The Cleveland Browns have had some very good kickers throughout their history.
Then there is Phil Dawson.
Dawson played in Cleveland from 1999-2012 and remains a Browns legend.
He was around long enough to score the first points for the “new” Browns in 1999 and surpass Groza for the most field goals made in team history with 305.
Ever since Dawson left Cleveland after the ‘12 season, the franchise has been desperately trying to find his replacement.
Like a revolving door, a plethora of kickers have come and gone in the intervening years.
In the fourth round of the 2022 NFL Draft, the Browns drafted Cade York from LSU.
The Bengals do not make the Super Bowl run without Evan McPherson.
The Browns haven't had consistent kicking since 2012 with Phil Dawson.
Chase McLaughlin made 40% of his kicks from 40-49 yards in 2021.
Cade York is a great pick every day of the week. pic.twitter.com/CYwY1a7di6
— Nick Karns (@karnsies817) May 1, 2022
That selection marked the highest a kicker has gone in the draft since 2016.
Now come the lofty expectations that York will be consistent enough to help Cleveland win games and return to the playoffs.
In short, can Cade York become the next Phil Dawson?
When Dawson arrived in Cleveland in 1999, he had already been cast off as an undrafted free agent by the Oakland Raiders and New England Patriots.
As the expansion Browns weathered the lean years, Dawson became a steady hand to help the team score much-needed points.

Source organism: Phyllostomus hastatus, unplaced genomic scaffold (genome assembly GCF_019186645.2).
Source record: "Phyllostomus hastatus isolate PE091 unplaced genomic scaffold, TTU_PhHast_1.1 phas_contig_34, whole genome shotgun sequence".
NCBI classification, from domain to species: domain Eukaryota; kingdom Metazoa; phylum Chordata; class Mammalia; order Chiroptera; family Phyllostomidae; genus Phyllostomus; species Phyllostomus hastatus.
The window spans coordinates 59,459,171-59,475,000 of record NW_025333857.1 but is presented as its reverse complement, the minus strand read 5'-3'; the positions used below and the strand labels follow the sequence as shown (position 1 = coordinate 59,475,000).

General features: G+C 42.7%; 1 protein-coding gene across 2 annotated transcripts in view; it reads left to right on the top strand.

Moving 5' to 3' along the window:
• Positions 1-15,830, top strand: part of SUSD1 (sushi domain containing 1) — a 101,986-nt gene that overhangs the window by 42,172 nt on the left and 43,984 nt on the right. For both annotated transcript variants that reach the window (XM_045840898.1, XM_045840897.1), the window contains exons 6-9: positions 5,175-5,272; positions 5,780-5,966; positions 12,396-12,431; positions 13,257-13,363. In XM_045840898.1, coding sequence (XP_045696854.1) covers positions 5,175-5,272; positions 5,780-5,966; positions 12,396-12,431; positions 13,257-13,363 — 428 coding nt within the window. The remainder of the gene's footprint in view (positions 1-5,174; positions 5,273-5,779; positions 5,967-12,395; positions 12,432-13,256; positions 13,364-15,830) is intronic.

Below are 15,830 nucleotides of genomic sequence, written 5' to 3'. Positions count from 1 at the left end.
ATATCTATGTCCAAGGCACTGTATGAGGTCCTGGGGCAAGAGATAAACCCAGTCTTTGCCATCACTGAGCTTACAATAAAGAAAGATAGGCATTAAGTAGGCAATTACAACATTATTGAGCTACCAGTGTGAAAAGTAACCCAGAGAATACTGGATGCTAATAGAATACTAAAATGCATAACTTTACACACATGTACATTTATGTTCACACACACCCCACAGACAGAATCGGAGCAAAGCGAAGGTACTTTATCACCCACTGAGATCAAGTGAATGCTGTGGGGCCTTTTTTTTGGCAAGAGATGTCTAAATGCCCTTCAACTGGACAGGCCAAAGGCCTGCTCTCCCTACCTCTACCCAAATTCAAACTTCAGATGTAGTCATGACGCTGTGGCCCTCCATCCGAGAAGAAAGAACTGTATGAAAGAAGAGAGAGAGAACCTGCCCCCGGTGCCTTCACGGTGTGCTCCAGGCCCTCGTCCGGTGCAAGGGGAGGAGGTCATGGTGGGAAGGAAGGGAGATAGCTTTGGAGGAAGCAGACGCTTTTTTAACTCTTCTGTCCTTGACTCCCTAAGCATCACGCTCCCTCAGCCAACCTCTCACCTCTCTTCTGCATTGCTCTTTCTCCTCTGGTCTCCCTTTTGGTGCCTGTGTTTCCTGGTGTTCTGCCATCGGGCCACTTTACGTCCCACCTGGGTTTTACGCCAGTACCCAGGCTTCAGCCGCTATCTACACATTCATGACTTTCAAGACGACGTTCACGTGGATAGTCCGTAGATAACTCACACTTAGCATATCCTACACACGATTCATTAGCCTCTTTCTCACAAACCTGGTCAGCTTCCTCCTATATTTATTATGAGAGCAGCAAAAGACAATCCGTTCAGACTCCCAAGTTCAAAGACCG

In fact, at times, Dawson was the only reliable scorer on the team.
By the time 2012 arrived, Dawson was a seasoned vet and team leader for an organization that had seen the playoffs only once during his Browns career.
— Michael Killi (@MikeKilli) September 14, 2020
His departure from Cleveland was a sore spot for the local media and fans who believed the franchise was wrong for letting him go to San Francisco.
They were correct and the Browns’ kicking game hasn’t been the same since.
Thankfully, York doesn’t need to be a team leader, yet.
With the likes of Myles Garrett, Joel Bitonio, Wyatt Teller, Nick Chubb, and Denzel Ward, Cleveland has a wealth of solid leadership.
However, York will have to perform when the going gets tough.
Faltering early and often will put the rookie on thin ice with his established colleagues.
Cold Weather Hero?
Cleveland is a cold place in the winter and Dawson was able to keep the Browns in games by connecting on field goal attempts despite the weather conditions.
Recent kickers have commented that field goal attempts made toward the Dawg Pound section of FirstEnergy Stadium are rather brutal.
“It’s kind of unpredictable,” said Browns kicker Austin Seibert in 2019. “I talked to Phil (Dawson) about it and he’s given me some insight on it. The stadium’s changed since he’s been here I guess. But really, the winds out of the south and southwest are gonna be what stirs up that Dawg Pound end. Just kind of unpredictable.”
Special teams coordinator Mike Priefer has also noted Dawson’s recommendations for kicking the ball at that end of the stadium.